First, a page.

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I wanted to use list comprehension to avoid writing a for loop appending to some lists. But can it work with a function that returns multiple values? I expected this (simplified example) code to work...

def calc(i):
    a = i * 2
    b = i ** 2
    return a, b

steps = [1,2,3,4,5]

ay, be = [calc(s) for s in steps]

... but it doesn't :(

The for-loop appending to each list works:

def calc(i):
    a = i * 2
    b = i ** 2
    return a, b

steps = [1,2,3,4,5]

ay, be = [],[]

for s in steps:
    a, b = calc(s)
    ay.append(a)
    be.append(b)

Is there a better way or do I just stick with this?

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1  
The reason it doesn't work is that your list comprehension gives you a single list with 2-tuples in it. The unpacking to two variables will work if there are exactly 2 items in the list, but those variables' values will be 2-tuples. What you want is a 2-item list containing two separate lists, which you can get using zip() as shown by hcwhasa. –  kindall Sep 29 '13 at 19:19

3 Answers 3

up vote 4 down vote accepted

Use zip with *:

>>> ay, by = zip(*(calc(x) for x in steps))
>>> ay
(2, 4, 6, 8, 10)
>>> by
(1, 4, 9, 16, 25)
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Well, that was easy! Thanks. Guess I need to read up again on zip() and find out what that star is doing... –  Tom Sep 29 '13 at 19:13
    
For anyone else reading this in the future: the explanation (I think) is that the function returns multiple values in the form [(1), (2), (etc)] and zip(*) means unzip. –  Tom Sep 29 '13 at 19:19

The horrendous "space efficient" version that returns iterators:

from itertools import tee

ay, by = [(r[i] for r in results) for i, results in enumerate(tee(map(calc, steps), 2))]

But basically just use zip because most of the time it's not worth the ugly.


Explanation:

zip(*(calc(x) for x in steps))

will do (calc(x) for x in steps) to get an iterator of [(2, 1), (4, 4), (6, 9), (8, 16), (10, 25)].

When you unpack, you do the equivalent of

zip((2, 1), (4, 4), (6, 9), (8, 16), (10, 25))

so all of the items are stored in memory at once. Proof:

def return_args(*args):
    return args

return_args(*(calc(x) for x in steps))
#>>> ((2, 1), (4, 4), (6, 9), (8, 16), (10, 25))

Hence all items are in memory at once.


So how does mine work?

map(calc, steps) is the same as (calc(x) for x in steps) (Python 3). This is an iterator. On Python 2, use imap or (calc(x) for x in steps).

tee(..., 2) gets two iterators that store the difference in iteration. If you iterate in lockstep the tee will take O(1) memory. If you do not, the tee can take up to O(n). So now we have a usage that lets us have O(1) memory up to this point.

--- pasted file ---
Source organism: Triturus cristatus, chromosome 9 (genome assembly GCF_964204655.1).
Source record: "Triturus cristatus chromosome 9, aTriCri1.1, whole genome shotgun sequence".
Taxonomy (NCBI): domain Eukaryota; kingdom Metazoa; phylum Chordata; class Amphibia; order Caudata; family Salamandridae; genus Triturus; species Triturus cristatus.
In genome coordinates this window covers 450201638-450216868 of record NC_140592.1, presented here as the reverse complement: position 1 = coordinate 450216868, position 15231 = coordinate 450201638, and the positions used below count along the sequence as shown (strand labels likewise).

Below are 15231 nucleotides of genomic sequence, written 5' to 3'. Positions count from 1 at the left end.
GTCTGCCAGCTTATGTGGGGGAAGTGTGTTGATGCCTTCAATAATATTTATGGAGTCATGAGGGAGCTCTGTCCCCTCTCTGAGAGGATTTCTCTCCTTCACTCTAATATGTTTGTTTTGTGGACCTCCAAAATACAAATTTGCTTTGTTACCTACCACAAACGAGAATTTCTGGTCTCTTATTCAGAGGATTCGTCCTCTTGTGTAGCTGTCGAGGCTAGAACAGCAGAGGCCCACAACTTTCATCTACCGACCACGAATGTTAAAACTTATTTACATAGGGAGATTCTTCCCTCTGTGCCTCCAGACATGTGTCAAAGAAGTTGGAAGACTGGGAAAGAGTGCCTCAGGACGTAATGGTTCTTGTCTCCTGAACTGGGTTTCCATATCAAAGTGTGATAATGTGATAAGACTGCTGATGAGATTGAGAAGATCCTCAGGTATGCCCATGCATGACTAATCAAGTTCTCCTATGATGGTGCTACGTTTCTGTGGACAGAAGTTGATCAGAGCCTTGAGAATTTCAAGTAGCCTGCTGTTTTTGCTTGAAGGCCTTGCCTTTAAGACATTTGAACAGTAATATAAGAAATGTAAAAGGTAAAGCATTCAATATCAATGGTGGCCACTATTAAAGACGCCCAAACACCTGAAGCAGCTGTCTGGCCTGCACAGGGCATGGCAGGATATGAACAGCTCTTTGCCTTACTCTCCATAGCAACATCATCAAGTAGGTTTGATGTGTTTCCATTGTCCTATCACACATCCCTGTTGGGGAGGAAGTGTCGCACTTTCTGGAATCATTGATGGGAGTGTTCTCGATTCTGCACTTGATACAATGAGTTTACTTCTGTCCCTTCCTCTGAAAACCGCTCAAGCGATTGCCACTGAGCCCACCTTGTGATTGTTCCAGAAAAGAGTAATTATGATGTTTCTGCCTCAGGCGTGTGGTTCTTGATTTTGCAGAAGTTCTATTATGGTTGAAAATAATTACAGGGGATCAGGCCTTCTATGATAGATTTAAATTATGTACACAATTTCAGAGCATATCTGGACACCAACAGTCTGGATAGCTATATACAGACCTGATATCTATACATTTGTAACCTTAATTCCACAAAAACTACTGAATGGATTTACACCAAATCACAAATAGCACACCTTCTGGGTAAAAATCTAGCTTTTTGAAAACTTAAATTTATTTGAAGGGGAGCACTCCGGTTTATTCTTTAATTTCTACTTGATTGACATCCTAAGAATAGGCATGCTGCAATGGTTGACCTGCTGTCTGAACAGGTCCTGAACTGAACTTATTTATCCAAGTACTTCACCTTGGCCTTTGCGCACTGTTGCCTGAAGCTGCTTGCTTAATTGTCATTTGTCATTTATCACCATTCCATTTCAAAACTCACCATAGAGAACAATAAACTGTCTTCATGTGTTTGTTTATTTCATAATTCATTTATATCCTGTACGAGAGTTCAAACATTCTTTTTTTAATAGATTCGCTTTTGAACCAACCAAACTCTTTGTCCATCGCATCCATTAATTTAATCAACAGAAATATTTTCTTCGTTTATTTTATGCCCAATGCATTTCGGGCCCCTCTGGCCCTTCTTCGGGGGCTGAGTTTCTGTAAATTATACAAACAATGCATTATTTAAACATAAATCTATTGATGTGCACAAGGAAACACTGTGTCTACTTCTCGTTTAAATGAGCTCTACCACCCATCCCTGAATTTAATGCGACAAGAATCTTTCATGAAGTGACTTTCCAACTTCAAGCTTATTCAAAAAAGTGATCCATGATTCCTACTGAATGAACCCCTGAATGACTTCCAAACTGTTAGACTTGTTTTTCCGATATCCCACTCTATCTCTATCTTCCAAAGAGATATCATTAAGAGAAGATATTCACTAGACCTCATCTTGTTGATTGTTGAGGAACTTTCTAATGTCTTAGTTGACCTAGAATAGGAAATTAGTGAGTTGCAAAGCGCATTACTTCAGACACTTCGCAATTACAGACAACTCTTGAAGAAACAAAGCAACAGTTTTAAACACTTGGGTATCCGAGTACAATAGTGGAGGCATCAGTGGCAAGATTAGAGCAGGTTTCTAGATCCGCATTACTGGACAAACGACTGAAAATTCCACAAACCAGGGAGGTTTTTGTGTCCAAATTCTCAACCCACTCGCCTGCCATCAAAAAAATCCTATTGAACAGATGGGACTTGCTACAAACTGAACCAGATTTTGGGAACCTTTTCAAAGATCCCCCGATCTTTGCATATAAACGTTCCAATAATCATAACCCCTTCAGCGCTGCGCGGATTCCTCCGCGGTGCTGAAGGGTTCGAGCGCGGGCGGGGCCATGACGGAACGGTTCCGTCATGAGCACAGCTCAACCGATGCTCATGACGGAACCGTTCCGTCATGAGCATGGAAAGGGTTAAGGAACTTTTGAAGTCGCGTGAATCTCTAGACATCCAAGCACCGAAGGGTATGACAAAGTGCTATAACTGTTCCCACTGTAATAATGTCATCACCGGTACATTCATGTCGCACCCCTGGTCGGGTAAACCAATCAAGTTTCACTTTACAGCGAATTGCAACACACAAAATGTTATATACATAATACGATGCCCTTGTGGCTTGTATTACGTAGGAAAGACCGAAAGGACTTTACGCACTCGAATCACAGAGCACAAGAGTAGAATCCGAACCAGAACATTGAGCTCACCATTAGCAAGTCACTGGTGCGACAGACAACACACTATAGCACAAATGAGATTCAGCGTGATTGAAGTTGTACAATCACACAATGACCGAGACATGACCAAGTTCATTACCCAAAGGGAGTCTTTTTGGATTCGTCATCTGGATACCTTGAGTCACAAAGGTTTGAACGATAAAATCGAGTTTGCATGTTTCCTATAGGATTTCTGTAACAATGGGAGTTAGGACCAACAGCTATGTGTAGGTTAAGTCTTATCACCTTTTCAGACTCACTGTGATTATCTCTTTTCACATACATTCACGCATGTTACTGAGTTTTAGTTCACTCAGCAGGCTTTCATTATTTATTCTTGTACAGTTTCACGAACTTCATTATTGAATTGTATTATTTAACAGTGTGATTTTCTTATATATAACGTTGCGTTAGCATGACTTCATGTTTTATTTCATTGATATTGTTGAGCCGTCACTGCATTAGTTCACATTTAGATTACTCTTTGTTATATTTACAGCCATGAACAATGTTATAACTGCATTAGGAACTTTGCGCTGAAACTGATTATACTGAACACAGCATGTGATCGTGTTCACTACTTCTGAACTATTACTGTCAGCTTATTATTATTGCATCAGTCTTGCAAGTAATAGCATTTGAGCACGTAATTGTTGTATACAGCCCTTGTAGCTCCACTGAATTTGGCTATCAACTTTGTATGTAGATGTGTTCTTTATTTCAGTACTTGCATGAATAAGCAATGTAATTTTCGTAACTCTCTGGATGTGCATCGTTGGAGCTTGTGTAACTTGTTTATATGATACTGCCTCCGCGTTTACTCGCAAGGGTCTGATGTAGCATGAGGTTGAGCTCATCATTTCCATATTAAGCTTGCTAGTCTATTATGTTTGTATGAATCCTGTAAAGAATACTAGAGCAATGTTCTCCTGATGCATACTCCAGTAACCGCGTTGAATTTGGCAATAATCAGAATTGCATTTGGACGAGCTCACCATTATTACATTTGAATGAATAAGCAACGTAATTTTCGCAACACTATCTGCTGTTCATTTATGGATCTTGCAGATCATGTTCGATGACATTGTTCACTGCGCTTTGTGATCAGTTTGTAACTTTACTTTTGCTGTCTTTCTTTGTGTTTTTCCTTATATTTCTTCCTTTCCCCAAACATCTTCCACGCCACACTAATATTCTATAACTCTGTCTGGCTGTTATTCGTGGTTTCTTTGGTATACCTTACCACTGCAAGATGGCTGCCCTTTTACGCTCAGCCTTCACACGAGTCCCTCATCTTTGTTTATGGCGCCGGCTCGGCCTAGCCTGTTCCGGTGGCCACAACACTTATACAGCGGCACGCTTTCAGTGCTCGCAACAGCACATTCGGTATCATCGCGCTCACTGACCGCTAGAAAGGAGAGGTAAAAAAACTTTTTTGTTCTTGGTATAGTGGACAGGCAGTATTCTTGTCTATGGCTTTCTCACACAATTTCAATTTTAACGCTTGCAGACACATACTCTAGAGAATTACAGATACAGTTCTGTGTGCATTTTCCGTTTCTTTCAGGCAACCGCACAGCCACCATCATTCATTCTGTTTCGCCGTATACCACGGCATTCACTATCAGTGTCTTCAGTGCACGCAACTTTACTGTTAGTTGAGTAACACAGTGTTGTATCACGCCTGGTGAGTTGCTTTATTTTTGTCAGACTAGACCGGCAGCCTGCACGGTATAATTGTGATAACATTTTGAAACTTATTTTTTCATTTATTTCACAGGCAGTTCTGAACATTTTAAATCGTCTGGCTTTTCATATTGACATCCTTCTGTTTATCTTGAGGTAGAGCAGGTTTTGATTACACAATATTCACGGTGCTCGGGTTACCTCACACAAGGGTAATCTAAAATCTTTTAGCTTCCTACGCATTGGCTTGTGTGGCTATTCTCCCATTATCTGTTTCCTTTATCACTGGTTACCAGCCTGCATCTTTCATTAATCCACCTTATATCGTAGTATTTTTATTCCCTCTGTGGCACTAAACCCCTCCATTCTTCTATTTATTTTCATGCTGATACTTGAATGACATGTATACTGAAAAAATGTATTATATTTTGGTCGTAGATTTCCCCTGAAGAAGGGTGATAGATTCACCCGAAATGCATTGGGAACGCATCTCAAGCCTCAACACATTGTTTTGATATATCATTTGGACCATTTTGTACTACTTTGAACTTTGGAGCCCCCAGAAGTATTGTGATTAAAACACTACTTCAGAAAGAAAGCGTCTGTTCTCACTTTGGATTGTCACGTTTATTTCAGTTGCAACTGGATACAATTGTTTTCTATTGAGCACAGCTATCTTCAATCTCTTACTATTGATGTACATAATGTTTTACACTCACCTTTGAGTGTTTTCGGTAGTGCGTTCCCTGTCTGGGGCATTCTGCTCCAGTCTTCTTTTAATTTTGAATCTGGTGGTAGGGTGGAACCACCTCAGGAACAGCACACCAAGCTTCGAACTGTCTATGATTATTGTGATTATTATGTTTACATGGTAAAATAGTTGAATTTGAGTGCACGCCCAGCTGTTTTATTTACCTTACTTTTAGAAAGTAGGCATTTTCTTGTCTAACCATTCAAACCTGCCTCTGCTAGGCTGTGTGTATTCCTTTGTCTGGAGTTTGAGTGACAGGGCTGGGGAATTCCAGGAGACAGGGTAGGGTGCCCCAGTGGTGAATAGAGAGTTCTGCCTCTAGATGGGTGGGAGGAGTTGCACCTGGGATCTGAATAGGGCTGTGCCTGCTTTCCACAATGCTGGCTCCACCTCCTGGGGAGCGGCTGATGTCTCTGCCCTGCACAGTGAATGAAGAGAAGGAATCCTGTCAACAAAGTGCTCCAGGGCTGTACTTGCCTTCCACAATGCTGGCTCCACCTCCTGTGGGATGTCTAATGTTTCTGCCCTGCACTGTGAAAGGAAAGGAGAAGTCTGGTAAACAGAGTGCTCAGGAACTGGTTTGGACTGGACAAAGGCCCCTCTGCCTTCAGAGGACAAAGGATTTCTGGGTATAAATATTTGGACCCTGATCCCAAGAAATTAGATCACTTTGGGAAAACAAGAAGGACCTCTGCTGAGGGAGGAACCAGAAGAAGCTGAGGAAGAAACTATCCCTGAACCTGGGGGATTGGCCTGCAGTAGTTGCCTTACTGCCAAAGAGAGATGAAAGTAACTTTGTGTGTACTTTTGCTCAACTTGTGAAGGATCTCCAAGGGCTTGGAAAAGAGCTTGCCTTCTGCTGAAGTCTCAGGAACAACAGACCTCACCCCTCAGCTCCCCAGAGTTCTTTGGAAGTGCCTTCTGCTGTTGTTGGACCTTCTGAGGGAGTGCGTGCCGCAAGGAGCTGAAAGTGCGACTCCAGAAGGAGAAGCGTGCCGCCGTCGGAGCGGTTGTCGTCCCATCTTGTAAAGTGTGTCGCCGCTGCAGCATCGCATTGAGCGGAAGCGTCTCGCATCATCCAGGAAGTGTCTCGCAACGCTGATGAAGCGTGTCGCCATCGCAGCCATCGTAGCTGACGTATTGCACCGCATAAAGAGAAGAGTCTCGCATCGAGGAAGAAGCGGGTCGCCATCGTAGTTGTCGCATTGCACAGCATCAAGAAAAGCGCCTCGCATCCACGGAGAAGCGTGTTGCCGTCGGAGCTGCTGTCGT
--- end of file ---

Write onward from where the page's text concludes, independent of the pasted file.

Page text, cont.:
enumerate obviously will keep this in constant memory.

(r[i] for r in results) returns an iterator that takes the ith item from each of the results. This means it receives, in this case, a pair (so r=(2,1), r=(4,4), etc. in turn). It returns the specific iterator.

Hence if you iterate ay and by in lockstep constant memory will be used. The memory usage is proportional to the distance between the iterators. This is useful in many cases (imagine diffing a file or suchwhat) but as I said most of the time it's not worth the ugly. There's an extra constant-factor overhead, too.

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zip is already as efficient as you can get, unless you're using python 2, which you really shouldn't be. –  simonzack Sep 29 '13 at 19:19
    
False. I'll add proof in a mo'. –  Veedrac Sep 29 '13 at 19:20
    
This is annoying to read but does what it’s supposed to, so… :D –  minitech Sep 29 '13 at 19:26
    
@simonzack Does this suffice as sufficient evidence? –  Veedrac Sep 29 '13 at 19:31
    
Of course, thanks for the explanation. –  simonzack Sep 29 '13 at 20:03

You should have shown us what

[calc(s) for s in xrange(5)]

does give you, i.e.

[(0, 0), (2, 1), (4, 4), (6, 9), (8, 16)]

While it isn't the 2 lists that you want, it is still a list of lists. Further more, doesn't that look just like?

zip((0, 2, 4, 6, 8), (0, 1, 4, 9, 16))

zip repackages a set of lists. Usually it is illustrated with 2 longer lists, but it works just as well many short lists.

The third step is to remember that fn(*[arg1,arg2, ...]) = fn(arg1,arg2, ...), that is, the * unpacks a list.

Put it all together to get hcwhsa's answer.

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